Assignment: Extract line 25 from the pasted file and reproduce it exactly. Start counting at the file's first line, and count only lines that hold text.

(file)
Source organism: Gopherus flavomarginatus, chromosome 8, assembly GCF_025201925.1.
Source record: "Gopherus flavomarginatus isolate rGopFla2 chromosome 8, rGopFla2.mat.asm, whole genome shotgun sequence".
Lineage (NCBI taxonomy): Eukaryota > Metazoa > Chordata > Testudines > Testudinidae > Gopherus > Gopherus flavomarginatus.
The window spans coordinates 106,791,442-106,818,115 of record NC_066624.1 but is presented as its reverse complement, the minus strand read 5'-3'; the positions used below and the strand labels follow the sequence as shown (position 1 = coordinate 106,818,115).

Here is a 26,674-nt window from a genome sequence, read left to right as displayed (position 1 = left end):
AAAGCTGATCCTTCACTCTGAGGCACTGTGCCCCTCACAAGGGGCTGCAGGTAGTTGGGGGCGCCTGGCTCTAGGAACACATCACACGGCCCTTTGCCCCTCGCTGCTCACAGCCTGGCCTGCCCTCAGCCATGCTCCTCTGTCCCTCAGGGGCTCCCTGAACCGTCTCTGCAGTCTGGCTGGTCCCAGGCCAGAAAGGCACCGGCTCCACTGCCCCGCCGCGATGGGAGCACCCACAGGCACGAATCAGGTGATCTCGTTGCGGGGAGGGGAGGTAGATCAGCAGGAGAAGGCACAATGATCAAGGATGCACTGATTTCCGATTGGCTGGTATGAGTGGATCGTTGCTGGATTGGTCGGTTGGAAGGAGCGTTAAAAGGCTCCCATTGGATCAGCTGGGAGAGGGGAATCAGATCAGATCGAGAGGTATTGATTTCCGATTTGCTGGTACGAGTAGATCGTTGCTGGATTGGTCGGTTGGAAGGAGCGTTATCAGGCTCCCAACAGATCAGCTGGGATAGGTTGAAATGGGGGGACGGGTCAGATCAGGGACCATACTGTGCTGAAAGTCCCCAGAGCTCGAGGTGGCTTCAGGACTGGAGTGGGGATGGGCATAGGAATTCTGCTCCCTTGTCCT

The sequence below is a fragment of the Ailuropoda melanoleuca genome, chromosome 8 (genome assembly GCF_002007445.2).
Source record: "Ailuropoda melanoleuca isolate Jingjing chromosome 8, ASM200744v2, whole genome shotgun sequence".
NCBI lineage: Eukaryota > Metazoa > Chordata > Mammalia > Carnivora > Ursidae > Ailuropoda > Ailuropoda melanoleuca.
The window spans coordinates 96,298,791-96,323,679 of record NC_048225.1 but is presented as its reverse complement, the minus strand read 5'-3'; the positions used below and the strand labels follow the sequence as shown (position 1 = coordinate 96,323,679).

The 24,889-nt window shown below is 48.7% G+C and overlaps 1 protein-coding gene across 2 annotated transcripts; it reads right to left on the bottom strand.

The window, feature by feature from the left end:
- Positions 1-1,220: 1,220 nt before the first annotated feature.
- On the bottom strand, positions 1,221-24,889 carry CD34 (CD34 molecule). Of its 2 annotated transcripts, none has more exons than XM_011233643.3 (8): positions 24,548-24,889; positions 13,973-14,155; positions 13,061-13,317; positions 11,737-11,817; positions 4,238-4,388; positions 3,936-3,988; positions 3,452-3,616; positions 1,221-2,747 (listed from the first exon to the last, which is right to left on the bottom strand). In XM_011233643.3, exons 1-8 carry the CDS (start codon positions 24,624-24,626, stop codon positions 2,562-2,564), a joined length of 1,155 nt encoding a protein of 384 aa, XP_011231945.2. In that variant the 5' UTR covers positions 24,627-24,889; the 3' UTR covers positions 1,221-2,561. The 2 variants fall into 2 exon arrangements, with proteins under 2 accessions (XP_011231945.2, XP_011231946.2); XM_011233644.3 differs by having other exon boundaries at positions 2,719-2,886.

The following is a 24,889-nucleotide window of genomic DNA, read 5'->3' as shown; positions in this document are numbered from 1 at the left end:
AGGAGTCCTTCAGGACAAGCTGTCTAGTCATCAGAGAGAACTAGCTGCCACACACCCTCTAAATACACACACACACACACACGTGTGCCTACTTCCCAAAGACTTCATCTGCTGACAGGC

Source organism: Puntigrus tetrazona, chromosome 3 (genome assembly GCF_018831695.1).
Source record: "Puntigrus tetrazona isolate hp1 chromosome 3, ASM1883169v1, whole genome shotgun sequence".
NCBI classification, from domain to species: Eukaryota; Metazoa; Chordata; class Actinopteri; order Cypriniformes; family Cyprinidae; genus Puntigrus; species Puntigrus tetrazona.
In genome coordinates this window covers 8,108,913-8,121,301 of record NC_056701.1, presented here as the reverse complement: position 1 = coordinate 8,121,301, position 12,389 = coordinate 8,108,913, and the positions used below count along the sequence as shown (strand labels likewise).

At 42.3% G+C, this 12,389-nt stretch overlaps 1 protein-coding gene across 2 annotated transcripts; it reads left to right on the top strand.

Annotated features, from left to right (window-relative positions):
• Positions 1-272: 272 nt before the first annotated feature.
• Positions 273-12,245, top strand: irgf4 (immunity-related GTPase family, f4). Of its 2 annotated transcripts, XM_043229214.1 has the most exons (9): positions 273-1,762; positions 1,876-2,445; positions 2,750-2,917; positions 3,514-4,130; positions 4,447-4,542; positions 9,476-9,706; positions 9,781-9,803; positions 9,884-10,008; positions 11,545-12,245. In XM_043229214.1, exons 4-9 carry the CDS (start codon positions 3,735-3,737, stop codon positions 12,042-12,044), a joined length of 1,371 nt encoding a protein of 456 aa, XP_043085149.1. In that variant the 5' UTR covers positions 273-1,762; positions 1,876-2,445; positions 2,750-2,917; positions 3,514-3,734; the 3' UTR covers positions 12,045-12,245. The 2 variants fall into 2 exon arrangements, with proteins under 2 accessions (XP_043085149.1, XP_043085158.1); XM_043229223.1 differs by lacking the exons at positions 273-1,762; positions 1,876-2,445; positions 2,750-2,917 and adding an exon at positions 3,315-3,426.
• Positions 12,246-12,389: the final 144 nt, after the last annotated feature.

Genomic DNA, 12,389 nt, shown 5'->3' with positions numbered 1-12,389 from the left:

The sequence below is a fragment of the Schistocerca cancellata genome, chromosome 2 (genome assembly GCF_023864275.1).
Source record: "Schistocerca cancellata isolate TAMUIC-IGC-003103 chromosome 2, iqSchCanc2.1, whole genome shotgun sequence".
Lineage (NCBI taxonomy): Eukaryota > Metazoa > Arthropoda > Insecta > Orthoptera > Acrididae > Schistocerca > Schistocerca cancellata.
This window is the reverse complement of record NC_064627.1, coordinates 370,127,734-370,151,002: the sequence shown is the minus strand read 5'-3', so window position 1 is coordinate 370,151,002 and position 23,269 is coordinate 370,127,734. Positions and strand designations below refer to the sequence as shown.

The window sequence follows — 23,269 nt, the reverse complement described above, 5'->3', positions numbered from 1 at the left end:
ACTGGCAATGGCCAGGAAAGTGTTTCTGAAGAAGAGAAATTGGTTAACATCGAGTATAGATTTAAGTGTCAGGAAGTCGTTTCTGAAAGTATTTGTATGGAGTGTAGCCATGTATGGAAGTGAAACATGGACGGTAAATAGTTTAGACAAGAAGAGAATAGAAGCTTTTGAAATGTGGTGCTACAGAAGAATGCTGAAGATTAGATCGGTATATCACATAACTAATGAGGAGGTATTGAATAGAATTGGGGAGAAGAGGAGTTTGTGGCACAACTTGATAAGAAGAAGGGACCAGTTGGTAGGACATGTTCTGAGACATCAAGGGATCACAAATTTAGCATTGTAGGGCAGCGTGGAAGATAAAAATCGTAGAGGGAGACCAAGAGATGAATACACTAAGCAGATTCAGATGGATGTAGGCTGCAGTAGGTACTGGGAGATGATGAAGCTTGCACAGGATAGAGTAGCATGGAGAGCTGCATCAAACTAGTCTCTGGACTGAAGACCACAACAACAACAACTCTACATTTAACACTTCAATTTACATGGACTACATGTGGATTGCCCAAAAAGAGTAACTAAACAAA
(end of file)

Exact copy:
• Positions 12,246-12,389: the final 144 nt, after the last annotated feature.